The War on the Dnieper Bridges Rages
But it is being waged by Ukraine
The Antonovsky Bridge has been hit by Ukrainian artillery again.
Something is on fire – most likely the construction equipment the Russians were using in an attempt to repair the earlier damage… 🇺🇦🔥 pic.twitter.com/pJvyR846XF
— Jimmy (@JimmySecUK) August 22, 2022
— Special Kherson Cat 🐈🇺🇦 (@bayraktar_1love) August 21, 2022
In April-May when Russia was experimenting with waging a war on Ukrainian rail (link, link, link) by way of hitting electrical substations I wondered why she didn’t attempt that by the more obvious choice of targeting bridges over the giant Dnieper river that bisects the country.
Russia hit the Zatoka bridge in the southwest of the country over the Dniester (a different river) estuary on at least four separate occasions until the bridge was well and truly battered.
It was estimated it would take months of repairs for it to be reopened for rail, but Russia retargeted it again in July for the fifth time.
— MilitaryLand.net (@Militarylandnet) July 19, 2022
But of the Dnieper bridges Russia attacked only one and only once, in an attack that barely did any damage. For all intents and purposes, Russia has not touched the strategic Dnieper bridges.
But Dnieper crossing points are being hit now — only it is the Ukraine that is showering them with missiles.
Russia holds the two southernmost crossings over the Dnieper, captured in the first few days of the war. The bridge in Herson and the dam in Nova Kahovka. And since getting the HIMARS system Ukraine has been relentlessly bombarding the two, especially the bridge.
The bridge which lies just 40 km from the front putting it in range of artillery-level weapons is now disabled and the river is crossed via barges instead.
It is quite ironic. I imagined that if anyone it would be the Ukrainians who might be reduced to crossing the Dniper in barges. Instead it is the Russians.
As someone who made river crossings on barges in the 90s when some bridges went up in a different war I can testify that floating on a plank pushed by a rusty tug is not without its charm, but one that even for an 11-year-old doesn’t quite make up for the miles-long lines to get to the other side.
When a bridge gives way to the 19th century that naturally leads to bottlenecks.
In April-May I suspected that by not going for the bridges Russia was committing a tactical blunder. I no longer think that.
At the time I anticipated that the Russian retreat from Kiev would be followed up by an ambitious, large-scale Russian offensive in the south. In such a case supporting the offensive by frustrating Ukrainian supplies, replacements, and redeployment with attacks on bridges would indeed be of great value. But since Russia subsequently proved capable only of lethargic and local offensives whether the bridges stand or not becomes a moot point.
The loss of bridges would lead to bottlenecks and delays, but Russia’s advance isn’t fast enough or broad to make that matter. Whether a battalion from the Polish border needs three days to arrive to Donbass or thirty doesn’t matter all that much when Russia’s daily advance is marked in yards. In each of the cases, the unit will arrive plenty soon enough to see fighting.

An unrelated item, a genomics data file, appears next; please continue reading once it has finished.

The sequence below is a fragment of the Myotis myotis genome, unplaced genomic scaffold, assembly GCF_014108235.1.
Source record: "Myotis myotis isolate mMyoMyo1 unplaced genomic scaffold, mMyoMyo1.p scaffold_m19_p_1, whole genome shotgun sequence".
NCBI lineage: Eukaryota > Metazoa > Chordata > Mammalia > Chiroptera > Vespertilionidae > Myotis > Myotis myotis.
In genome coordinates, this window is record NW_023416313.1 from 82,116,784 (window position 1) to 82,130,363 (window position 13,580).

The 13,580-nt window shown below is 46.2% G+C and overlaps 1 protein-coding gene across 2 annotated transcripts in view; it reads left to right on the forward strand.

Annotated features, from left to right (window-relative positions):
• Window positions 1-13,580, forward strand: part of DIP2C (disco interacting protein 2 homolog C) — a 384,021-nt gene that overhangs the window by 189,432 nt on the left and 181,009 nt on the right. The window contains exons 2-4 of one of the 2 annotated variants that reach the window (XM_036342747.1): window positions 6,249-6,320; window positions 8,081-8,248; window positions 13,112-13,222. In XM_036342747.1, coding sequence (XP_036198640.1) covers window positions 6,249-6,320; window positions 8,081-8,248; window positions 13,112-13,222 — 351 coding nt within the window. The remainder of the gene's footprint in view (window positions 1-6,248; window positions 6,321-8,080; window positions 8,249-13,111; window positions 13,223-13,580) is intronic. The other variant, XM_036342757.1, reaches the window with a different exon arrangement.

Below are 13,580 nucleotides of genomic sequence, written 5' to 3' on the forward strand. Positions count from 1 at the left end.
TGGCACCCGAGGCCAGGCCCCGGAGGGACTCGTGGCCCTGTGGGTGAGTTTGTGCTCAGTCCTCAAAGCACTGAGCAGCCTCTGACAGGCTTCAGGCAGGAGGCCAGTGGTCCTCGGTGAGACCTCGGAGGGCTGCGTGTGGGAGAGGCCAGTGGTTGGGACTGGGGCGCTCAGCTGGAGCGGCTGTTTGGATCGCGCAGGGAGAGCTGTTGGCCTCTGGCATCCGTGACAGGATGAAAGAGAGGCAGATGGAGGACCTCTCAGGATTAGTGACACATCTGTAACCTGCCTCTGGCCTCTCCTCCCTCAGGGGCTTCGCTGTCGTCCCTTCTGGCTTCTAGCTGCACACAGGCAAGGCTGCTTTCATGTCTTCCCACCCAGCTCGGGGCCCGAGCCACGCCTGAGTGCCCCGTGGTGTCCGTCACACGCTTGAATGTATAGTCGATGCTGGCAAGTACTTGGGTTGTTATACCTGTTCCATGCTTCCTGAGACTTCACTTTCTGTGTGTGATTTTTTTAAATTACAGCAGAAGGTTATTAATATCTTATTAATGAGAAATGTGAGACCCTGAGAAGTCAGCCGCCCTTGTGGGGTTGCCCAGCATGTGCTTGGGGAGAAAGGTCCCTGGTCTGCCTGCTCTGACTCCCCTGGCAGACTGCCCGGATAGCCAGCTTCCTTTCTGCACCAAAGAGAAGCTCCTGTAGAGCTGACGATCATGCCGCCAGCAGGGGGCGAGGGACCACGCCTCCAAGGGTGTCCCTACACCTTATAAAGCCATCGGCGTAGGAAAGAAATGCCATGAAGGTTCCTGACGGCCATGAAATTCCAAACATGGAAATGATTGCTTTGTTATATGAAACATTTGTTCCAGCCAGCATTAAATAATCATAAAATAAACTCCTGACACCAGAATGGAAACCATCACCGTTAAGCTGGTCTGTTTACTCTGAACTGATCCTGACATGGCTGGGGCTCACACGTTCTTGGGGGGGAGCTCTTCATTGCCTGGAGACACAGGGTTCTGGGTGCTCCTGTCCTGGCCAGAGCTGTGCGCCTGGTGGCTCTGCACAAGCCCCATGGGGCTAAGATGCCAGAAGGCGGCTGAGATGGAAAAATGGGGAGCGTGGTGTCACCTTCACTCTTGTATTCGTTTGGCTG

Also since the Russian force is small, the opposing force doesn’t need to be particularly large either. Forces involved are 10 times smaller than the forces that confronted each other in Ukraine 80 years ago. On top of that, only a tiny section of the front between Donetsk and Izyum sees serious fighting. So the logistical strain on the Ukrainians isn’t all that high to begin with. It’s quite possible they could still get enough ammo across for such a localized war via barges and dams.
Another thing is that at the time it was not yet clear how great would the flow of US supplies grow. The US went on to bill its aid “Lend-Lease” but this is no Lend-Lease as history knows it. It’s useful yes, but doesn’t even belong in the same sentence with Lend-Lease. A real Lend-Lease would make the targeting of bridges an imperative, but this does not.
One question to ask might be why the large offensive in the south that I anticipated after the Kiev retreat never materialized. I think it is because I underestimated by how much the Russian army had already weakened itself by that time.
It did not suffer catastrophic human losses, but it did suffer quite staggering material losses. It turns out the reports of hundreds and hundreds of fighting vehicles lost (many abandoned) in the first two shambolic weeks of the war were largely true. So although all energies were now refocused on the south, because the army had already weakened itself when it was pursuing disparate objectives, this was no longer enough.
So as it tried to break through at Izyum it was not equal to the task, forcing the command to progressively downscale their ambition moving the planned breakthrough further and further east, — and thus aiming for a smaller and smaller pocket.
— Rob Lee (@RALee85) July 19, 2022
— MilitaryLand.net (@Militarylandnet) July 31, 2022
Video of the line for the ferry in Kherson after Ukrainian strikes disabled the Antonovskiy bridge. https://t.co/07lCTmZv8N
— Rob Lee (@RALee85) July 30, 2022
Two people from the repair team were killed during the shelling of the Antonovsky bridge in the Kherson region, said the deputy head of the VGA
— ДражаМ (@DrazaM33) August 22, 2022
— Primrose St.James (@primrosestjames) August 22, 2022
This is how Antonovskyi bridge in Kherson looks like after this night’s shelling by Ukraine’s Armed Forces. The bridge is now impassable for heavy equipment, which makes Russia’s task to resupply its forces in Kherson way harder #StopRussia pic.twitter.com/q68FiY8679
— UkraineWorld (@ukraine_world) July 27, 2022
— Thomas C. Theiner (@noclador) August 10, 2022